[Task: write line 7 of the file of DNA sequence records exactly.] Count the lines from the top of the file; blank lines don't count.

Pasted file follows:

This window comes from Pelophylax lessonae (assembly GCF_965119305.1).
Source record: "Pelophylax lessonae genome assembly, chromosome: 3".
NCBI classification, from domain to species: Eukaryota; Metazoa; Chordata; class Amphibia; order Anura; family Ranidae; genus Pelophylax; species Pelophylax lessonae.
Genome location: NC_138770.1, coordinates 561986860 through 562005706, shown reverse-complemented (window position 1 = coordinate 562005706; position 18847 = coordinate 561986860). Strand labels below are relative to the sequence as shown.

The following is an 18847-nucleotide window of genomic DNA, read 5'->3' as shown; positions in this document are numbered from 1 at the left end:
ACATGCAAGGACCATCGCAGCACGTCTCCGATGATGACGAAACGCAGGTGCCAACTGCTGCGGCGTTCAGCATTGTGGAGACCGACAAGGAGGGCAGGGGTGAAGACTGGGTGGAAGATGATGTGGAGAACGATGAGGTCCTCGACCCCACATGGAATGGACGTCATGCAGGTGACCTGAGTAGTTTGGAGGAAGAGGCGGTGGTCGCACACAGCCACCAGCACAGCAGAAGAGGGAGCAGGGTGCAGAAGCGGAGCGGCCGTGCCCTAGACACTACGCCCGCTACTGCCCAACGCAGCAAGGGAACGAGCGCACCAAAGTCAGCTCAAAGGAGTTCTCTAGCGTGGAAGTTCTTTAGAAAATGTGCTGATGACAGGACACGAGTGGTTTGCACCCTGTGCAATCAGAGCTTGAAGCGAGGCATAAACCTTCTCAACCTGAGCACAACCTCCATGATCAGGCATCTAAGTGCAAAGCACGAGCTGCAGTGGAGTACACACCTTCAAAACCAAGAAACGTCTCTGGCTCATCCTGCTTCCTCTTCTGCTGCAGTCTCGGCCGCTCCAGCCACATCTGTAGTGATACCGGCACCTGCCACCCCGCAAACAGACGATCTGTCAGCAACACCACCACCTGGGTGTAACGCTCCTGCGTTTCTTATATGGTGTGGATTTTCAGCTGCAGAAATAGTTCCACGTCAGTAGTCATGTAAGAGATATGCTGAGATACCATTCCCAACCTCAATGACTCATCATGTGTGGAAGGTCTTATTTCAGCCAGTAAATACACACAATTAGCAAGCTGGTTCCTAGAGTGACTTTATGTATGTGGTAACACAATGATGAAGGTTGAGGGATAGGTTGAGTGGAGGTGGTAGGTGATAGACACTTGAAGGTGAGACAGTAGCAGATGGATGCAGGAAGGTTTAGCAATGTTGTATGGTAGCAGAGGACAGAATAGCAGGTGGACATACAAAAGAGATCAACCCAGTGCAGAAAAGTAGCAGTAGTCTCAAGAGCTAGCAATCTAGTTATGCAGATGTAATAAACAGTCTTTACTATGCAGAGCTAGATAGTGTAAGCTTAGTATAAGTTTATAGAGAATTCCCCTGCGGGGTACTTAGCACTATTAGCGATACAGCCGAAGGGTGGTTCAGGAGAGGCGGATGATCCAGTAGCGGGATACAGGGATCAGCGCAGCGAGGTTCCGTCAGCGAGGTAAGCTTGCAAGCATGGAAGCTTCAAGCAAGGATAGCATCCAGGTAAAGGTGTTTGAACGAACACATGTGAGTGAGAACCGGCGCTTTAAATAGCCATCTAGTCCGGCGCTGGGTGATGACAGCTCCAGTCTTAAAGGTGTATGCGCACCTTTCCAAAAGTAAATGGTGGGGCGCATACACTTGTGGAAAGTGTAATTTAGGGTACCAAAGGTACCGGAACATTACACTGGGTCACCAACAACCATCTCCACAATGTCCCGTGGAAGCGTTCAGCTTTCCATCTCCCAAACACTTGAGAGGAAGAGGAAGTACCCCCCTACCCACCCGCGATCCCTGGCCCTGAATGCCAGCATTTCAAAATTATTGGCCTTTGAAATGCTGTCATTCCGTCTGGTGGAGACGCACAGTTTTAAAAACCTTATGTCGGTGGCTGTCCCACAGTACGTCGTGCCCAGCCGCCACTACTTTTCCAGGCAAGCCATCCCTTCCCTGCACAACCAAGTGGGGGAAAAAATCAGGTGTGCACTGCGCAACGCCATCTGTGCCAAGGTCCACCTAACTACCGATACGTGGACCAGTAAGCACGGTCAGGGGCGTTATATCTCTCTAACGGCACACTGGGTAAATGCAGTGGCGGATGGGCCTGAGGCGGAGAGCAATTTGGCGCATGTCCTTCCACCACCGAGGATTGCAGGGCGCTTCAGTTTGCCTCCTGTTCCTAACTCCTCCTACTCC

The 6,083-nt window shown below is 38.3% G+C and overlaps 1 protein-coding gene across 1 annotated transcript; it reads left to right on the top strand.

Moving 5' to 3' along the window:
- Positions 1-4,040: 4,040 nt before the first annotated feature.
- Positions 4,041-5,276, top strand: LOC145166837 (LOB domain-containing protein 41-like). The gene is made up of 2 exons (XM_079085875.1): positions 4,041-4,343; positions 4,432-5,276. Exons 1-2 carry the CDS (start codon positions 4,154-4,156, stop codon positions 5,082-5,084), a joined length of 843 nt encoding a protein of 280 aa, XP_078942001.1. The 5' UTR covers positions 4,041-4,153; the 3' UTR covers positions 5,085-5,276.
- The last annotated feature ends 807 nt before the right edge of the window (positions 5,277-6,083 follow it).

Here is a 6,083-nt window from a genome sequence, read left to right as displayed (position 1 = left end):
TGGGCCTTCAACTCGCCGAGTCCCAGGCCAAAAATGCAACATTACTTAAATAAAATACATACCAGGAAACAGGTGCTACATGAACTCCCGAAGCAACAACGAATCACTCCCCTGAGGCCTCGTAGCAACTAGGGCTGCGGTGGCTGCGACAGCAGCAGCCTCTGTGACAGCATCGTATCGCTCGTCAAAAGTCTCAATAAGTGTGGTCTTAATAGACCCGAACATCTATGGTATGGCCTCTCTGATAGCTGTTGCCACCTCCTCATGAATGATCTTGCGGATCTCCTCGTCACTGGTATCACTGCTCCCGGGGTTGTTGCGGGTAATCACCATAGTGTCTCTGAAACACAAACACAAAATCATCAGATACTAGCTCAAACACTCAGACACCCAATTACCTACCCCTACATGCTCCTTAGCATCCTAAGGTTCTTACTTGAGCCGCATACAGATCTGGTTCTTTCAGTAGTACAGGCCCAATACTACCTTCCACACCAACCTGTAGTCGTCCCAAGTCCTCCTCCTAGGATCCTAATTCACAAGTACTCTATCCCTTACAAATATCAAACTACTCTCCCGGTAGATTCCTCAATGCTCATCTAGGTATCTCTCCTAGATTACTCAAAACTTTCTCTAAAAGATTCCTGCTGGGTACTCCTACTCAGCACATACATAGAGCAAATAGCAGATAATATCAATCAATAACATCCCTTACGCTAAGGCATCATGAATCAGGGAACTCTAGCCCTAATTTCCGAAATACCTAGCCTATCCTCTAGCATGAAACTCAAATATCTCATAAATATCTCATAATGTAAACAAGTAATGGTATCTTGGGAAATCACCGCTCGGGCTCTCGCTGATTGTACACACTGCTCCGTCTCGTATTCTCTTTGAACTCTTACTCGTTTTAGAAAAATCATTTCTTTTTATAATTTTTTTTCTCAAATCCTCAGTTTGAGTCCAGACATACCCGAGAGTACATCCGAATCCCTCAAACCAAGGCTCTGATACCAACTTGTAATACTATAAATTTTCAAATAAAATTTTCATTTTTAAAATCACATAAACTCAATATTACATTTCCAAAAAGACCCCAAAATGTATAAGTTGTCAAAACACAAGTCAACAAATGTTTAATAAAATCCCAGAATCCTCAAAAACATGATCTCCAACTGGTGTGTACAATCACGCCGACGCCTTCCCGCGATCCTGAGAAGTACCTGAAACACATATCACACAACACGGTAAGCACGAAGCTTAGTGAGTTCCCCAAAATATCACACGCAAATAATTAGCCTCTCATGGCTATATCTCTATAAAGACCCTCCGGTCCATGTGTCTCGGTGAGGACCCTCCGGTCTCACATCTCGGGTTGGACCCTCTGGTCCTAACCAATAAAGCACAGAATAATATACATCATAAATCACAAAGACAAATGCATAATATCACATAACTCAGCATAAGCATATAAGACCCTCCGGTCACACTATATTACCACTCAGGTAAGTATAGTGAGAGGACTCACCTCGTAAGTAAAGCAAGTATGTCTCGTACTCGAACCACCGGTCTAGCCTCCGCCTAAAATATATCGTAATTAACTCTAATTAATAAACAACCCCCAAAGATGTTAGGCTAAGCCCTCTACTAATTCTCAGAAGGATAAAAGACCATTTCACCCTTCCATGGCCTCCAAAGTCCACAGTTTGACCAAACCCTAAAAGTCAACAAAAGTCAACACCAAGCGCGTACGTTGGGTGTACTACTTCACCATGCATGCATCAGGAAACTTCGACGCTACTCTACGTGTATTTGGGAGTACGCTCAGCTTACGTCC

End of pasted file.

The 6,083-nt window shown below is 38.3% G+C and overlaps 1 protein-coding gene across 1 annotated transcript; it reads left to right on the top strand.